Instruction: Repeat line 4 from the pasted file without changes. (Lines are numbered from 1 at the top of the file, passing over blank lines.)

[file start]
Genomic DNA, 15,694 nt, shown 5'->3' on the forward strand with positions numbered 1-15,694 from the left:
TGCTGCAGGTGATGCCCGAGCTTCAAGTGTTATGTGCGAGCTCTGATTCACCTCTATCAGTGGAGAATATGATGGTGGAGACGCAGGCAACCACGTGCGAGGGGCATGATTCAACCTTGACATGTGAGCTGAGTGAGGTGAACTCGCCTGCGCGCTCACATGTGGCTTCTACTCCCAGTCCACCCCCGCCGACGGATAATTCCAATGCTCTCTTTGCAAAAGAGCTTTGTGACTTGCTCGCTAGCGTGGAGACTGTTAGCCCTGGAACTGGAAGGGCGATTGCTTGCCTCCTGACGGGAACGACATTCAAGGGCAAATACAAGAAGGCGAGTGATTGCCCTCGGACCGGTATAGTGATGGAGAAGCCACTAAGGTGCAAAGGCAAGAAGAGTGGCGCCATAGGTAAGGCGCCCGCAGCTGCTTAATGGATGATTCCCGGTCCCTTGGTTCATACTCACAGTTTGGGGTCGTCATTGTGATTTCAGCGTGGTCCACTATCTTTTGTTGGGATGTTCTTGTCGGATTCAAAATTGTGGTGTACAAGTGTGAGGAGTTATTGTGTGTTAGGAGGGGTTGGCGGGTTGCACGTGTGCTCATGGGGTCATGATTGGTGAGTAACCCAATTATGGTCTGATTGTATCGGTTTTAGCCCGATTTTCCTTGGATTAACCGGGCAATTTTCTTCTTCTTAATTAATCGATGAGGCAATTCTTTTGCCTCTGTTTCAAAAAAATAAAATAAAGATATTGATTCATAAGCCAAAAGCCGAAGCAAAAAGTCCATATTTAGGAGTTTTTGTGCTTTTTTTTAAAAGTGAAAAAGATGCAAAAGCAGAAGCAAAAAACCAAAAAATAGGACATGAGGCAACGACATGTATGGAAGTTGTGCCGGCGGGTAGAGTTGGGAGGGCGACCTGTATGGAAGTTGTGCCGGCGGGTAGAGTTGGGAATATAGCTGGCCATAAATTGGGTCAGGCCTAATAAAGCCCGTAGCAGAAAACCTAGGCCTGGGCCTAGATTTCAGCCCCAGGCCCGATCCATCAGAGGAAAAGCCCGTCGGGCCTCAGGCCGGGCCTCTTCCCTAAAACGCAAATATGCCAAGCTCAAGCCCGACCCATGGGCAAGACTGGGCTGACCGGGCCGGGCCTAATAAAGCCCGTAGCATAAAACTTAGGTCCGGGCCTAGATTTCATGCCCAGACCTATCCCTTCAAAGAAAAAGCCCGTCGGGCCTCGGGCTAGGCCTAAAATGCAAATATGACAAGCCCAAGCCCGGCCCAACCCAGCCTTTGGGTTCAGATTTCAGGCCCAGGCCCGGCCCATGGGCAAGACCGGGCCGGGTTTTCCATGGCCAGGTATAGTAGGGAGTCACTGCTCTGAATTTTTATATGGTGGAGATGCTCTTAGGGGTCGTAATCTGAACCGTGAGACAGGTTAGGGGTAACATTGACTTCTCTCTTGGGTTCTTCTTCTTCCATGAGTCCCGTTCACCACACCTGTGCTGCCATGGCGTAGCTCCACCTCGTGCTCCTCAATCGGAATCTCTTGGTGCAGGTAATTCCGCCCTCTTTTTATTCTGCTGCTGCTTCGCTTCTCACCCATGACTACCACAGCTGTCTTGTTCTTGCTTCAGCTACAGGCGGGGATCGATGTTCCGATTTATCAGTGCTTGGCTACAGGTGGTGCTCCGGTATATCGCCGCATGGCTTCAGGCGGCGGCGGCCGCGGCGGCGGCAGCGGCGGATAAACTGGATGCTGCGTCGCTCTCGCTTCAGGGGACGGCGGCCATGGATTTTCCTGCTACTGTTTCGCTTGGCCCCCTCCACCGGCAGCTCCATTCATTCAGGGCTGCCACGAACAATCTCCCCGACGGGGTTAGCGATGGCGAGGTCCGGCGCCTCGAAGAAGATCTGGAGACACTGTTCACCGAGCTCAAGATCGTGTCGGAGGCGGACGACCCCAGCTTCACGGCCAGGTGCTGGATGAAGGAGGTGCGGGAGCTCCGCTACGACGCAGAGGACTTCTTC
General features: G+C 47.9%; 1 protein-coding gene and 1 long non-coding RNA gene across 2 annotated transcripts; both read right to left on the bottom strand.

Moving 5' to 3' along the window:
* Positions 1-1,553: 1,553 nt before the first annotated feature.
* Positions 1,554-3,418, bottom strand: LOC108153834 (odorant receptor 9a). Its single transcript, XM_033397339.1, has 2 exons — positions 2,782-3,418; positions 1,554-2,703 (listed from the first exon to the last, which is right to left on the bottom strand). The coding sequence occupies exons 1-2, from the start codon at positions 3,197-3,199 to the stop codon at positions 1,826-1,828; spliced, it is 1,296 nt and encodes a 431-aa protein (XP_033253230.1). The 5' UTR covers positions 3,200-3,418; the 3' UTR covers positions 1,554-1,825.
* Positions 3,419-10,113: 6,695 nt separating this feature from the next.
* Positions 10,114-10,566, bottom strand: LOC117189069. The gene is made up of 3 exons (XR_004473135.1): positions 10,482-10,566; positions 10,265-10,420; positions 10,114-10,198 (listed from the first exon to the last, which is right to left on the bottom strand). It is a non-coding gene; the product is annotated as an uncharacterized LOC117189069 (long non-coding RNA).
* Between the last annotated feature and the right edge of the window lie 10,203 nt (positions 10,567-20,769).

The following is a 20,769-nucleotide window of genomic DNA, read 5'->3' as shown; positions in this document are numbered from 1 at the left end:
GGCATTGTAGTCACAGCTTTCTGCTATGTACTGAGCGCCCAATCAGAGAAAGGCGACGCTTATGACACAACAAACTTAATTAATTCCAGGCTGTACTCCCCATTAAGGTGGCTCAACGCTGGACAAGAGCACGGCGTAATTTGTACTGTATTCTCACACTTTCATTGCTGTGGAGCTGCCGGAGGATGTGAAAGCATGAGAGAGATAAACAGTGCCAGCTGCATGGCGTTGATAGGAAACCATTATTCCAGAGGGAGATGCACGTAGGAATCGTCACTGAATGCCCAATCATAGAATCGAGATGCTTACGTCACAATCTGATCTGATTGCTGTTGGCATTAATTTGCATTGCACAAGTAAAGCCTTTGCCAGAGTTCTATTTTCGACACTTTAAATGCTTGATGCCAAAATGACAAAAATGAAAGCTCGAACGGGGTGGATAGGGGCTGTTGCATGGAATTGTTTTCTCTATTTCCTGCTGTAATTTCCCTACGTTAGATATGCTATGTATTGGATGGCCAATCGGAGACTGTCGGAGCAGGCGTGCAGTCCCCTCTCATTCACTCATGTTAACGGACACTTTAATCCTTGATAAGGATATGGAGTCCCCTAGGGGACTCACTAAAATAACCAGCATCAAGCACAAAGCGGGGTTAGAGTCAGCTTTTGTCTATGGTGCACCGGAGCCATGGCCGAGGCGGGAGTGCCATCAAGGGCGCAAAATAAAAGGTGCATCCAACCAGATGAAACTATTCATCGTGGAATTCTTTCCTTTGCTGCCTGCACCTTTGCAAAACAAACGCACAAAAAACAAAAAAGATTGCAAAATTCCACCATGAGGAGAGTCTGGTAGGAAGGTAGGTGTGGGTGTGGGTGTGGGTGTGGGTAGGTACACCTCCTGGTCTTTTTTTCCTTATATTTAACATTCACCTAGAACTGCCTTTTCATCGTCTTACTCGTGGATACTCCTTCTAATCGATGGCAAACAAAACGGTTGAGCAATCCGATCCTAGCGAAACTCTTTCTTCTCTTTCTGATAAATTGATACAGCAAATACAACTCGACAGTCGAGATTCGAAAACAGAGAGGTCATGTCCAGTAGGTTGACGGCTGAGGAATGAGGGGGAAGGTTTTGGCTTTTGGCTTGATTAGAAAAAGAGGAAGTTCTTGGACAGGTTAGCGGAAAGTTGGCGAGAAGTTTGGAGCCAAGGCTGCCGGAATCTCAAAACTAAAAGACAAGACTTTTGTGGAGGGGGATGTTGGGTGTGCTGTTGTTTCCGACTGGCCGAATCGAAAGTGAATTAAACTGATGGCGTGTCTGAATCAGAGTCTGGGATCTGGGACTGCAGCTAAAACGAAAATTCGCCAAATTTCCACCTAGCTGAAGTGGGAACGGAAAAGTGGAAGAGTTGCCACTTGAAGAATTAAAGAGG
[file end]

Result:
Moving 5' to 3' along the window: